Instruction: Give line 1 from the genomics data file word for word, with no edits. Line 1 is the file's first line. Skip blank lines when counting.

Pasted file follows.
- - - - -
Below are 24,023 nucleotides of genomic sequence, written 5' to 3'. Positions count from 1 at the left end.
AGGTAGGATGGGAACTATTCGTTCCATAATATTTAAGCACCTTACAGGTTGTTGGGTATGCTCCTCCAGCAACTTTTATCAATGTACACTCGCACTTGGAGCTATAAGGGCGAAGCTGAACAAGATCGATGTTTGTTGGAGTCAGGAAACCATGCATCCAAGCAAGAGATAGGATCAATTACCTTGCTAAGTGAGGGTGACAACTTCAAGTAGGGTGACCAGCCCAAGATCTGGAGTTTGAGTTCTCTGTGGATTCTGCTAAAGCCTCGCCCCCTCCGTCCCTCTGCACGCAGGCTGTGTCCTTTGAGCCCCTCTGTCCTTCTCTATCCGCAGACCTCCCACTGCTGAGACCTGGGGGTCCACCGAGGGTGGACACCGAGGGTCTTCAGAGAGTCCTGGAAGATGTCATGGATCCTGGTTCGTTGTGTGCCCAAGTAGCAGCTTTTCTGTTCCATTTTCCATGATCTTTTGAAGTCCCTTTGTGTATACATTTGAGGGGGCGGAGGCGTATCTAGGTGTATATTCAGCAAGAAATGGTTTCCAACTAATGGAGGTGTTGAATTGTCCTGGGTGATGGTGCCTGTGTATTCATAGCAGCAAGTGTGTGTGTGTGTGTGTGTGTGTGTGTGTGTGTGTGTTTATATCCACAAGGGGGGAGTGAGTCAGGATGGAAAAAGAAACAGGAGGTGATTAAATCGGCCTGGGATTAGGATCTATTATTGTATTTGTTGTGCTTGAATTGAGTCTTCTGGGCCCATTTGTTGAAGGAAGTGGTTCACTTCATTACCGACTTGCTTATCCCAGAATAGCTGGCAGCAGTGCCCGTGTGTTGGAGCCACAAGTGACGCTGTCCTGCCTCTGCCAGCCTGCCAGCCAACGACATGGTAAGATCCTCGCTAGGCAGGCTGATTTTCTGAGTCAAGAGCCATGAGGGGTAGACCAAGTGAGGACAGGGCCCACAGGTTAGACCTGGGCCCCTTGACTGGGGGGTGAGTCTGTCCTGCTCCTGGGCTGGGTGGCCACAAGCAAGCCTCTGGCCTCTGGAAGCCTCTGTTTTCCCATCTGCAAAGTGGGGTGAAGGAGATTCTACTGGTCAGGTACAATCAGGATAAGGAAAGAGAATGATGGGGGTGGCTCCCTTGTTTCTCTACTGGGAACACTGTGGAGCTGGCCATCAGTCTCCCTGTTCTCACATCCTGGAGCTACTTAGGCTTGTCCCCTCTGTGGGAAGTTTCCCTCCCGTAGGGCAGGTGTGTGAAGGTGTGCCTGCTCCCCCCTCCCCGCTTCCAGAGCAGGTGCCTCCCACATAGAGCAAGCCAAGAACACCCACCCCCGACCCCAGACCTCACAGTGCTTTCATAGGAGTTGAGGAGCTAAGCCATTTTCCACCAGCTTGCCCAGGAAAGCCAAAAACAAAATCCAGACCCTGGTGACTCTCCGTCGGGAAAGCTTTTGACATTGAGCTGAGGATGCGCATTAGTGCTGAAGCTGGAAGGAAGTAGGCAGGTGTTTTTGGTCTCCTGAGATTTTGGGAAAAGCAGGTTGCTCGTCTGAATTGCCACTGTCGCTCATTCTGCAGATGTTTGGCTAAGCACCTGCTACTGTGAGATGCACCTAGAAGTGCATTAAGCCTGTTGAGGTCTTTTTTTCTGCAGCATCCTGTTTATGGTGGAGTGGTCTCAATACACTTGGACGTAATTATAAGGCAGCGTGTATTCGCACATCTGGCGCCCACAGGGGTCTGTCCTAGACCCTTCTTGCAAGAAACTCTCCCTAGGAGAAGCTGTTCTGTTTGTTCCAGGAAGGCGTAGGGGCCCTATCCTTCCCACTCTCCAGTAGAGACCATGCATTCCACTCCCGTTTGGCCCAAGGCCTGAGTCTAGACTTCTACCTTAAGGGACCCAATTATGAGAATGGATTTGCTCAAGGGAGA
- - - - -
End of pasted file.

Below are 24,023 nucleotides of genomic sequence, written 5' to 3'. Positions count from 1 at the left end.